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July 7, 2014

View from planeGreenland is 5 times the size of Texas but home to only 53,000 people. Most of them live on the west coast. This afternoon we flew into the tiny village of Kulusuk on the east coast. This is East Greenland's international airport and consists of a small airport building and a gravel runway. It was originally built by the US military. We were taken by van to the only hotel. Greenland is governed by Denmark and the Kulusuk Hotel has a lot of young Danes working for it. There are 250 people living in the village and they are mostly Inuit. Denmark set up several trading stations during the 18th century in Western Greenland.Pack ice in bay But East Greenland was isolated and relatively unkown until the 20th century due to the pack ice surrounding it. Thus the inhabitants were not influenced by the European culture and have continued to follow the traditional Eskimo way of life. The main occupation is fishing and hunting. Hunting is for whale, seal, polar bear and birds as there are no other animals in East Greenland.

Fred on hike to villageWe took a 3 km walk from the hotel to the village along the only dirt road in town. There was still quite a bit of snow left! There are only 8 vehicles in the village, all owned by the hotel or airport, so we didn't worry about traffic. Mountains surrounding villageThe scenery is spectacular. We are surrounded by snow covered, jagged mountains and bays filled with floating ice. The houses in the village are perched on rocky mounds and are painted red, blue and yellow. Walking through the village is like stepping back in time. Houses in KulusukIt provides a glimpse of traditional Greenland. The village is very poor. The houses have no running water. There is a public bathouse for showering and fresh water is stored in a commmunal tank. Toilets are like the old fashion camp toilets with bags collecting the "stuff". Fortunately our hotel is more modern with showers, regular toilets and fresh water. We visited the one store in town where one can buy the bare necessities of life. There was some fresh produce because the ship had just come in - it only comes 4 times/year!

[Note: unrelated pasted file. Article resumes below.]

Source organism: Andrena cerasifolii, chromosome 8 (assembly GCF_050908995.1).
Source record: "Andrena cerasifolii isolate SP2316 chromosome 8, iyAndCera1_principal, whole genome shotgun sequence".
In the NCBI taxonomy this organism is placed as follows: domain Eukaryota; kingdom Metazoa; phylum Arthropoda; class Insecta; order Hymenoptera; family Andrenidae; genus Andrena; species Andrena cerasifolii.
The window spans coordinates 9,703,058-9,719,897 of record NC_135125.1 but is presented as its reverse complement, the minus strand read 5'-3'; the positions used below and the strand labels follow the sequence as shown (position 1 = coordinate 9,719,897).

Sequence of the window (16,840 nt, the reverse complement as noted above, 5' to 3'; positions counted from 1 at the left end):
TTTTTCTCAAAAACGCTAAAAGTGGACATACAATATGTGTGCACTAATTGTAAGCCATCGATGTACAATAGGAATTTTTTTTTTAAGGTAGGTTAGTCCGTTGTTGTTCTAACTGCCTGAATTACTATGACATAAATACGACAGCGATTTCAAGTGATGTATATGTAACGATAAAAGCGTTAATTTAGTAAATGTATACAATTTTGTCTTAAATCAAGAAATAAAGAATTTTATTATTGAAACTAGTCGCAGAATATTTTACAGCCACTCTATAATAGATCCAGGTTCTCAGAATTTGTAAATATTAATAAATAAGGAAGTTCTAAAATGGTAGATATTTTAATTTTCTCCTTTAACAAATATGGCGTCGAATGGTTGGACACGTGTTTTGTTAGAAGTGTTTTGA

Village cemetaryWe walked past a cemetery with all white wooden crosses. There are no trees here so all wood is very precious and comes from driftwood. The flowers on the graves are artificial as there are no cut flowers available. In addition, we learned that there are no names on the graves. When someone dies, the next baby that is born is given that person's name. They believe that if you put the name on the grave, that soul is lost forever. The crosses do have a number on them and the church keeps a record of who is buried where.

Sled dogsWe also passed a mound with sled dogs lying about. These are a different breed of husky than the Alaskan Husky. They are kept chained and there are no shelters for them, even in winter. They are fed raw seal meat a few times/week. We were warned that they are very mean and if bitten, you would have to be flown to the hospital immediately. Husky puppiesWe came across some cute month old puppies that the owners were very proud to show off. The puppies didn't have any teeth yet! The red is blood from their recent meal.

View from radar stationAfter dinner, we took a jeep ride up to the top of one of the mountains. It used to be the site of a US radar station but that was abruptly dismantled in 1992. It provided a 360 degree panoramic view of the surroundings.

To view more photos from our trip to Kulusuk, please go to Kulusuk Photo Gallery. To read about the next location visited, go to Tasiilaq.

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